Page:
The exhibition at the London mosque, which was devoted to Muslims who helped save Jewish lives during the Holocaust, has been cancelled without an official explanation, the Jewish Telegraphic Agency (JTA) reported. The cancellation of the event, held by the Centre for Islamic Understanding in Golders Green, was preceded by Muslim protests that were largely fuelled by statements of Roshan Salih, the editor of a Muslim media outlet called "5 Pillars".
The man slammed the organisers of the exhibition for preparing it "in conjunction with Israeli oppressors ", suggesting that the Centre shouldn't have done it in collaboration with Yad Vashem, a Jewish holocaust memorial organisation. Salih praised the mosque for "responding to community concerns" and cancelling the event.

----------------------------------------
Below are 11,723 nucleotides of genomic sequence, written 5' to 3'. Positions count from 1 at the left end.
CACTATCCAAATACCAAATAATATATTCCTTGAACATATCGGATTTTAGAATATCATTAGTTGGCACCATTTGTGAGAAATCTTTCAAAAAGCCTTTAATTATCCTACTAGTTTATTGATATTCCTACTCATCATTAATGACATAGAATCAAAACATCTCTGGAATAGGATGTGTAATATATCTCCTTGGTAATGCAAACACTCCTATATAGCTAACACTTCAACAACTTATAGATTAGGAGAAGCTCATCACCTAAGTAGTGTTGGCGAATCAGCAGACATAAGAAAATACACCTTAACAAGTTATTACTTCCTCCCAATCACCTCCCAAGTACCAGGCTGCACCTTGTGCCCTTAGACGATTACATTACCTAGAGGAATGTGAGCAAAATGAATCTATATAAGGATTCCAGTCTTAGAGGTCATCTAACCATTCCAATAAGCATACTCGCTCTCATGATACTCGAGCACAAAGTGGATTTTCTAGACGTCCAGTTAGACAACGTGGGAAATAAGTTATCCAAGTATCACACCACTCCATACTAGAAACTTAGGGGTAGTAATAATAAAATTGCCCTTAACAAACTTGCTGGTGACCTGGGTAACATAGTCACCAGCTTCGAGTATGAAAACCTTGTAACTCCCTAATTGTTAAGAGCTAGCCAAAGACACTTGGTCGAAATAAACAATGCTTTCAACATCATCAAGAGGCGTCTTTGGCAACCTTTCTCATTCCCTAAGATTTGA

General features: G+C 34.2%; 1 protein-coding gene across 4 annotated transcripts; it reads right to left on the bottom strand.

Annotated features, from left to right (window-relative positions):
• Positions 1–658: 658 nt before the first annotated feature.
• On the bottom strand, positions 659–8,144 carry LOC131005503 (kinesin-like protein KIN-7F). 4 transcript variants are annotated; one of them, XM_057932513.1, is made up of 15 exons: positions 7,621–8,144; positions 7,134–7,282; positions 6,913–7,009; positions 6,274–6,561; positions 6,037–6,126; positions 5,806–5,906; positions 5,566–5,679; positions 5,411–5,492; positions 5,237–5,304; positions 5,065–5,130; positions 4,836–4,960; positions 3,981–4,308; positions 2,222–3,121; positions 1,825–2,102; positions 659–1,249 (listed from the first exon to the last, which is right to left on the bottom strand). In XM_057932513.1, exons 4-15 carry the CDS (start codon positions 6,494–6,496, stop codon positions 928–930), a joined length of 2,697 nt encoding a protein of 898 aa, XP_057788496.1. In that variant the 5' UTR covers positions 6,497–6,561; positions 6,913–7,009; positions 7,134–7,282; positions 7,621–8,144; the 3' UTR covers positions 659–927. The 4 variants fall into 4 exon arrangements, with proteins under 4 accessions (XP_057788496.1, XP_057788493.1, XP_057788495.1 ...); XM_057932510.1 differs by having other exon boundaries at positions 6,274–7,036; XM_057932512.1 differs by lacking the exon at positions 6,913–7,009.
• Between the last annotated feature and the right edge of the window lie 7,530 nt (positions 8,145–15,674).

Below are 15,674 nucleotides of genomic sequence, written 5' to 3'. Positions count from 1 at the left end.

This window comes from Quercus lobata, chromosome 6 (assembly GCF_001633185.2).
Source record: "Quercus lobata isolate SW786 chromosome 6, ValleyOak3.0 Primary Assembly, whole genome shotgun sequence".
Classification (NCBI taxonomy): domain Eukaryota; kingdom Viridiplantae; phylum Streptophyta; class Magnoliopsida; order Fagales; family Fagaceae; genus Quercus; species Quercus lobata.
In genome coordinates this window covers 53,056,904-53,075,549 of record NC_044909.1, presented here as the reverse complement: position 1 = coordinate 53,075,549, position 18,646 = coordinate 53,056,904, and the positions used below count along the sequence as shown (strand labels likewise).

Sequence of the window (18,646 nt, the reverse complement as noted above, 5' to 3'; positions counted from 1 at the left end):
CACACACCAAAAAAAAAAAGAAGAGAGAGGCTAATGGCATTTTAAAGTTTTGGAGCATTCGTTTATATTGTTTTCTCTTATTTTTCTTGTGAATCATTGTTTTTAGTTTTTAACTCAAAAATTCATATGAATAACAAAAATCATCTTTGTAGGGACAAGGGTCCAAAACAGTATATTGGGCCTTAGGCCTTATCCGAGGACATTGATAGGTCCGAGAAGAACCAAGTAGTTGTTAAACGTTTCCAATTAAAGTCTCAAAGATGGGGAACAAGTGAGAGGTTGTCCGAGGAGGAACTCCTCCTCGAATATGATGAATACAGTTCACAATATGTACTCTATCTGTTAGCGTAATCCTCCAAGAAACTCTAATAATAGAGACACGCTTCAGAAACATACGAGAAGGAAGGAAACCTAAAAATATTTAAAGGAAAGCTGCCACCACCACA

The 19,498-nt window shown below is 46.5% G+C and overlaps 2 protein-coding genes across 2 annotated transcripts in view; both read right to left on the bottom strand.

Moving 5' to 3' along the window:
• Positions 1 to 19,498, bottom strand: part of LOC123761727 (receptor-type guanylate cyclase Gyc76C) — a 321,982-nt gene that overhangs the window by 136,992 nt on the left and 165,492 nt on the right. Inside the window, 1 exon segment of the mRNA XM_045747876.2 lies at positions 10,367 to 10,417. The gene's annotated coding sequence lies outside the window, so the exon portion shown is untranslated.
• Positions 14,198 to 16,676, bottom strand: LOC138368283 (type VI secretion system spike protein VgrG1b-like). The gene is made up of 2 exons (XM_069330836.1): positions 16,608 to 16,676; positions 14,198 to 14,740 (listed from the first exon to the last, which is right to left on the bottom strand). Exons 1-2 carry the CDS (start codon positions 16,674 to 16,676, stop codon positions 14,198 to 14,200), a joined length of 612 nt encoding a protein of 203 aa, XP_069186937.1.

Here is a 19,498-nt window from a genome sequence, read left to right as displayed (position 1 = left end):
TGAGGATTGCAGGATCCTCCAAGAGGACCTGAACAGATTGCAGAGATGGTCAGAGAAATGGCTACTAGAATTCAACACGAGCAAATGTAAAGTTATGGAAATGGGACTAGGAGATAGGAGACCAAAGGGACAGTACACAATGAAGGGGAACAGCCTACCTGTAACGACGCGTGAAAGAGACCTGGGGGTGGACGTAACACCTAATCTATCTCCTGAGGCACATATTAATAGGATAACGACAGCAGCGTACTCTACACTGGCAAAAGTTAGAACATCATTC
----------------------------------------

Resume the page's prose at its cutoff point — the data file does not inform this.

A Jewish activist who helped the Centre for Islamic Understanding organise the exhibition, Rabbi Natan Levy, stressed the importance of remembering how "Jewish and Muslim communities have historically always supported each other". Levy hopes that by spending time together and better understanding their "commonalities and differences", Jews and Muslims will learn to stand as "united front against hatred".
The Arab-Israeli conflict broke out upon the foundation of the Jewish state in 1948, resulting in several major armed conflicts and numerous minor clashes on the Israeli border that led to thousands of deaths and left many more displaced. While certain Muslim states have abandoned the rivalry, others, like Iran, have vowed to destroy Israel, denying its right to exist.